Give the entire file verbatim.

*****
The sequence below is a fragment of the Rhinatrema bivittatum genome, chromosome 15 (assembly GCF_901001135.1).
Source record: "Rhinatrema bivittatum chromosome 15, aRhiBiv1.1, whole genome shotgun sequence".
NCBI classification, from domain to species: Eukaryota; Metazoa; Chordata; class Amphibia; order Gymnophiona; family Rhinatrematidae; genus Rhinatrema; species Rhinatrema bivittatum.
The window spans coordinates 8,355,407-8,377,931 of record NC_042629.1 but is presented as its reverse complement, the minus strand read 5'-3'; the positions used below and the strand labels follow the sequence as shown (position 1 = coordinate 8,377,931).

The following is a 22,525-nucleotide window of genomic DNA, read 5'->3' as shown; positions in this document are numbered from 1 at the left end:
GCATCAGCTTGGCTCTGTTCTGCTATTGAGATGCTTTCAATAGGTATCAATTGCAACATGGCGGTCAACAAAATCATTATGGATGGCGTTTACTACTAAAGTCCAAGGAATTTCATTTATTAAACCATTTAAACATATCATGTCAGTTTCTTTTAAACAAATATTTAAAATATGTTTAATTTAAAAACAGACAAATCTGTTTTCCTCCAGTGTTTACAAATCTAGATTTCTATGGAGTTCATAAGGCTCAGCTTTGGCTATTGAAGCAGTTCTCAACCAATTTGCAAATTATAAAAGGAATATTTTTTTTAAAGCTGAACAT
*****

The sequence below is a fragment of the Rhinatrema bivittatum genome, chromosome 15 (assembly GCF_901001135.1).
Source record: "Rhinatrema bivittatum chromosome 15, aRhiBiv1.1, whole genome shotgun sequence".
NCBI classification, from domain to species: Eukaryota; Metazoa; Chordata; class Amphibia; order Gymnophiona; family Rhinatrematidae; genus Rhinatrema; species Rhinatrema bivittatum.
The window spans coordinates 8,355,407-8,377,931 of record NC_042629.1 but is presented as its reverse complement, the minus strand read 5'-3'; the positions used below and the strand labels follow the sequence as shown (position 1 = coordinate 8,377,931).

The following is a 22,525-nucleotide window of genomic DNA, read 5'->3' as shown; positions in this document are numbered from 1 at the left end:
GCATCAGCTTGGCTCTGTTCTGCTATTGAGATGCTTTCAATAGGTATCAATTGCAACATGGCGGTCAACAAAATCATTATGGATGGCGTTTACTACTAAAGTCCAAGGAATTTCATTTATTAAACCATTTAAACATATCATGTCAGTTTCTTTTAAACAAATATTTAAAATATGTTTAATTTAAAAACAGACAAATCTGTTTTCCTCCAGTGTTTACAAATCTAGATTTCTATGGAGTTCATAAGGCTCAGCTTTGGCTATTGAAGCAGTTCTCAACCAATTTGCAAATTATAAAAGGAATATTTTTTTTAAAGCTGAACAT